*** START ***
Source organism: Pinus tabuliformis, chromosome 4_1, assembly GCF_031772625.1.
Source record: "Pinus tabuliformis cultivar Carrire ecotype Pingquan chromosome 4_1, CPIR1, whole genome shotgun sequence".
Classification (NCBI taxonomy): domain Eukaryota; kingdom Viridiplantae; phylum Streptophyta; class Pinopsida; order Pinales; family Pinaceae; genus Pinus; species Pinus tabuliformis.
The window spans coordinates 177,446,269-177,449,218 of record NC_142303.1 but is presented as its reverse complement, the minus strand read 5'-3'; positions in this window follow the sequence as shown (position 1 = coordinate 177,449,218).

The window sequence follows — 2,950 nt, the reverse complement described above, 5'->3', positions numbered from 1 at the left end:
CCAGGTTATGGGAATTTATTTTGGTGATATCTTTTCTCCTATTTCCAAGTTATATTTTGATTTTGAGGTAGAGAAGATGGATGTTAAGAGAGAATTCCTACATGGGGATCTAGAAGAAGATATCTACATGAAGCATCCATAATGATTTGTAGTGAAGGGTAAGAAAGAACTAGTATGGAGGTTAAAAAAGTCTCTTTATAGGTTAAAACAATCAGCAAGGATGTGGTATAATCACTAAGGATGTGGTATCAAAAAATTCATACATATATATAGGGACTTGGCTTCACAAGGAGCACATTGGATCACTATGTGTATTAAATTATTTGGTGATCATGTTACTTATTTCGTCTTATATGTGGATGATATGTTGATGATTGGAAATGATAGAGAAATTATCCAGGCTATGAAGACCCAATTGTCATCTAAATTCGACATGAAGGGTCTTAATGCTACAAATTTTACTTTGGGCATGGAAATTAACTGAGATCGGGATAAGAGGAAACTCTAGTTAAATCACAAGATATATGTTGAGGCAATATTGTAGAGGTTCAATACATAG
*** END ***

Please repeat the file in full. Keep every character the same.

Source organism: Pinus tabuliformis, chromosome 4_1, assembly GCF_031772625.1.
Source record: "Pinus tabuliformis cultivar Carrire ecotype Pingquan chromosome 4_1, CPIR1, whole genome shotgun sequence".
Classification (NCBI taxonomy): domain Eukaryota; kingdom Viridiplantae; phylum Streptophyta; class Pinopsida; order Pinales; family Pinaceae; genus Pinus; species Pinus tabuliformis.
The window spans coordinates 177,446,269-177,449,218 of record NC_142303.1 but is presented as its reverse complement, the minus strand read 5'-3'; positions in this window follow the sequence as shown (position 1 = coordinate 177,449,218).

The window sequence follows — 2,950 nt, the reverse complement described above, 5'->3', positions numbered from 1 at the left end:
CCAGGTTATGGGAATTTATTTTGGTGATATCTTTTCTCCTATTTCCAAGTTATATTTTGATTTTGAGGTAGAGAAGATGGATGTTAAGAGAGAATTCCTACATGGGGATCTAGAAGAAGATATCTACATGAAGCATCCATAATGATTTGTAGTGAAGGGTAAGAAAGAACTAGTATGGAGGTTAAAAAAGTCTCTTTATAGGTTAAAACAATCAGCAAGGATGTGGTATAATCACTAAGGATGTGGTATCAAAAAATTCATACATATATATAGGGACTTGGCTTCACAAGGAGCACATTGGATCACTATGTGTATTAAATTATTTGGTGATCATGTTACTTATTTCGTCTTATATGTGGATGATATGTTGATGATTGGAAATGATAGAGAAATTATCCAGGCTATGAAGACCCAATTGTCATCTAAATTCGACATGAAGGGTCTTAATGCTACAAATTTTACTTTGGGCATGGAAATTAACTGAGATCGGGATAAGAGGAAACTCTAGTTAAATCACAAGATATATGTTGAGGCAATATTGTAGAGGTTCAATACATAG